DCC: GLITCH Sound and Vision

Kouhei Harada
The Totally Huge New Music Festival showcases its first ever performance at new CBD venue The Sewing Room this Sunday, October 22 with DCC: Glitch, an audiovisual performance by Japanese artist Kouhei Harada. Working closely with experimental video artist Shohei Sasagawa, plus Mitsuaki Matsumoto on the prepared biwa (a type of Japanese lute), local support comes from Tourist Kid. Harada is a pioneer of experimental music with his work presented at experimental art festivals around the world, but this show is the first time he has written the score himself. DAVID BUEGGE spoke to Harada about what we can look forward to on Sunday night, and the intriguing research in postmodern anthropology that underpins the production.

Is this the first time you’ll be performing in Perth? Why was Tura’s Totally Huge New Music Festival something you wanted to be a part of?

This is actually my third time performing in Perth. The first time was 2009 and then again last year. I organised a show called Abe Sada for (Perth composer and Decibel New Music Director) Cat Hope in Tokyo, then started doing a musical exchange from then on allowing me to make good friends with a number of Australian musicians. I really love Perth’s music scene and when I was here last year, Cat told me about performing this year and I was happy to be involved.

What is unique about this piece and how is it different from what you have done before?

As an improviser and electronic musician I have at times made my own pieces based on structures, but DCC: Glitch is the first score I have written myself. DCC means Data Complex Communication. The feature of the piece are signals which are converted to data which is coming and going between each part, from the prepared biwa and MSP (visual programming language) and Jitter via OpenSoundControl. So the score has not only the sound part, it includes the visual part that is written in the score as well.

Mitsuaki Matsumoto
How did you go about developing the sound and visuals to this piece? Were they developed separately or did you build both together as the composition evolved? 

I wrote the basic idea of the score on paper and Mitsuaki converted it to graphics in Adobe Illustrator. We considered and evolved this together, but Mitsuaki was the one doing the editing which was definitely the hardest job in making the score. So when (video artist) Shohei and I suggested some ideas or changes to Mitsuaki, he’d occasionally say “you must die” or something like that. This happened a number of times but it was quite funny (laughs).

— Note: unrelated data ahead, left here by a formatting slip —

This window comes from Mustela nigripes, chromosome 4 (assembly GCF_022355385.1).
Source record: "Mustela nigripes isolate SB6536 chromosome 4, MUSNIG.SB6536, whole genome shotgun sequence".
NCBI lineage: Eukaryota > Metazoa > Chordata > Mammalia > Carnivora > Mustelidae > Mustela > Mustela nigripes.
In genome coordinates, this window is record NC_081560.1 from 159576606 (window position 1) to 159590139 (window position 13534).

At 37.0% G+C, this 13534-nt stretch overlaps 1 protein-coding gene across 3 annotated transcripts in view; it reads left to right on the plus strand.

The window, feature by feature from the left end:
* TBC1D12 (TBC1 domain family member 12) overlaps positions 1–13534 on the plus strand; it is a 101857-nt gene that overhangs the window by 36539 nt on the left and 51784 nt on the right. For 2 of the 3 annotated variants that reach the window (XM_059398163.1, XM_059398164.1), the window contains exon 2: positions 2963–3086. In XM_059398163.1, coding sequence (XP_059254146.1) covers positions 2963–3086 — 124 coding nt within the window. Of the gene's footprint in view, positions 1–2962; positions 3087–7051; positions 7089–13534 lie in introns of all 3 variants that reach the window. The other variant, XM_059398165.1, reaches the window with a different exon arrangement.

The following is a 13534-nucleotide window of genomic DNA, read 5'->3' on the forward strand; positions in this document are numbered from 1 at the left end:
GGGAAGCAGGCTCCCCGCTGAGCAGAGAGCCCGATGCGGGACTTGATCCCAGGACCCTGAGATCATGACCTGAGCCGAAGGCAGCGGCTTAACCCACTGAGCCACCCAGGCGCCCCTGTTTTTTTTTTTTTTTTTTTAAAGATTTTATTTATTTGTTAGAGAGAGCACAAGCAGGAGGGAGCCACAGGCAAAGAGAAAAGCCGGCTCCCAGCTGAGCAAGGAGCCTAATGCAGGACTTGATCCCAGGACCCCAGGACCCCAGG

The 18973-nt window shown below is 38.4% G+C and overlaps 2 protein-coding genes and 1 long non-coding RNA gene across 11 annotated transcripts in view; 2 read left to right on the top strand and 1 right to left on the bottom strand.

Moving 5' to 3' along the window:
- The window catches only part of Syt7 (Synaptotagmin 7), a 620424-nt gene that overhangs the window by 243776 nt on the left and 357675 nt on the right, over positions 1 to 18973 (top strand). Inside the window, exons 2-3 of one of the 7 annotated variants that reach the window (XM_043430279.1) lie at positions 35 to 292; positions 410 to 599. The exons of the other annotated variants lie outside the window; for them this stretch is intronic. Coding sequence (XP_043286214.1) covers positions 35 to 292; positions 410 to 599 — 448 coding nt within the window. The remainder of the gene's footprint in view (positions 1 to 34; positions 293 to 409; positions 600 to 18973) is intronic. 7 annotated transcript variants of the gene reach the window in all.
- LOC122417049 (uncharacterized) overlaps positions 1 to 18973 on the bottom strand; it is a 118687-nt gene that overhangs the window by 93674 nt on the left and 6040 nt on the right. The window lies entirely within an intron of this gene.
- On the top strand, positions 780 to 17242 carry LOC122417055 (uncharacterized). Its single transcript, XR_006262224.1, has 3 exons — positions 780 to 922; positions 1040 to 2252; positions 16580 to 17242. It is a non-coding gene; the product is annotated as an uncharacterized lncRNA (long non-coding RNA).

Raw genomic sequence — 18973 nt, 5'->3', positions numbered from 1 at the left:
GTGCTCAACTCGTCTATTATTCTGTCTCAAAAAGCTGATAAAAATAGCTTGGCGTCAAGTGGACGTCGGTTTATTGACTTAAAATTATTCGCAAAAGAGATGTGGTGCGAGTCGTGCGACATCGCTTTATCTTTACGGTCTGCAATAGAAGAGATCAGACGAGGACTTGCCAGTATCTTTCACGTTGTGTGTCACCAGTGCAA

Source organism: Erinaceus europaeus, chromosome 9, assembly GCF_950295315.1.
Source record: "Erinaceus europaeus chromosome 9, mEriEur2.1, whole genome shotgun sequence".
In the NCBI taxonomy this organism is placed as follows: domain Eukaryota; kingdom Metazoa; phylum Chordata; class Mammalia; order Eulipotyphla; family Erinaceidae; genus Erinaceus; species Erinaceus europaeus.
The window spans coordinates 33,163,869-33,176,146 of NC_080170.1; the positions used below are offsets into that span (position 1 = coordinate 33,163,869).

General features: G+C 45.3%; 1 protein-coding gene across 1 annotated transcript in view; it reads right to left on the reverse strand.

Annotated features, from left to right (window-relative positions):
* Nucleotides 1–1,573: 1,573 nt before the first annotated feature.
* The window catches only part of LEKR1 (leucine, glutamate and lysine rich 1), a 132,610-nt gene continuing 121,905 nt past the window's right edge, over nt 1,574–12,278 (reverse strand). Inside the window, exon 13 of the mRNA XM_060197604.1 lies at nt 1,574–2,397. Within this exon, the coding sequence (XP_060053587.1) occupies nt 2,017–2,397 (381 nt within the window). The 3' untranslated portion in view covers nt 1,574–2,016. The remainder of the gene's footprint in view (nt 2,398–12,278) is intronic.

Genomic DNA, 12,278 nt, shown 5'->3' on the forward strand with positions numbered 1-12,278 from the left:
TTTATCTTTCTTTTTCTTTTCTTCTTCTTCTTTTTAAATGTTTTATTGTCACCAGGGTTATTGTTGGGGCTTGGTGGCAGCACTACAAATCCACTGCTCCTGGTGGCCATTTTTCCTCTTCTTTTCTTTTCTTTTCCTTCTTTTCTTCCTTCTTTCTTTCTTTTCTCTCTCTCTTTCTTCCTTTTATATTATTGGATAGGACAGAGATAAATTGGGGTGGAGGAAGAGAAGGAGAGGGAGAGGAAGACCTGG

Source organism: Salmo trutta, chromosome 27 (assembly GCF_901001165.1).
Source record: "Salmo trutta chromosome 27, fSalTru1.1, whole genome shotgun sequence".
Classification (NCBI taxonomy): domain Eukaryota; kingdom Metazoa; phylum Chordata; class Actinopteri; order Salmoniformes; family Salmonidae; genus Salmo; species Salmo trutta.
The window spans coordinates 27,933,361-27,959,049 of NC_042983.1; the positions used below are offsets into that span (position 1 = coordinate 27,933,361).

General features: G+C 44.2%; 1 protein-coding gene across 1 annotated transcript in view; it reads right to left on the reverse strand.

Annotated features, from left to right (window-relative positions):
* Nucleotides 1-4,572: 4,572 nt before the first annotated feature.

Listening to some of the earlier pieces you have performed there was a very organic, almost tribal feeling to your work. What are you exploring by blending glitch with more traditional modes of music? 

I’ve never thought of it as blending because everything is already integrated in my brain. Mitsuaki’s biwa is really modified, so in that sense it’s his own original instrument and not traditional at all.

There seems to be a sense of minimalism and postmodernism in your work. What aspects of these influence your music?

Those ideas are really important for me. I’m always thinking about themes like communication and dis-communication in my compositions.

What emotions do you try to express visually? Is it purely expressive and “in-the-moment” or do you aim to create a narrative for the audience? 

It’s both really. The main focus is in Shohei’s visuals and there are points of silence used in the score to express that.

How do you want people to feel when they watch you perform? There is clearly more to your show than simply entertainment…

I want them to enjoy the performance and that they are sharing the experience with other people feeling the same as they are. For me, that’s what minimalism is all about.

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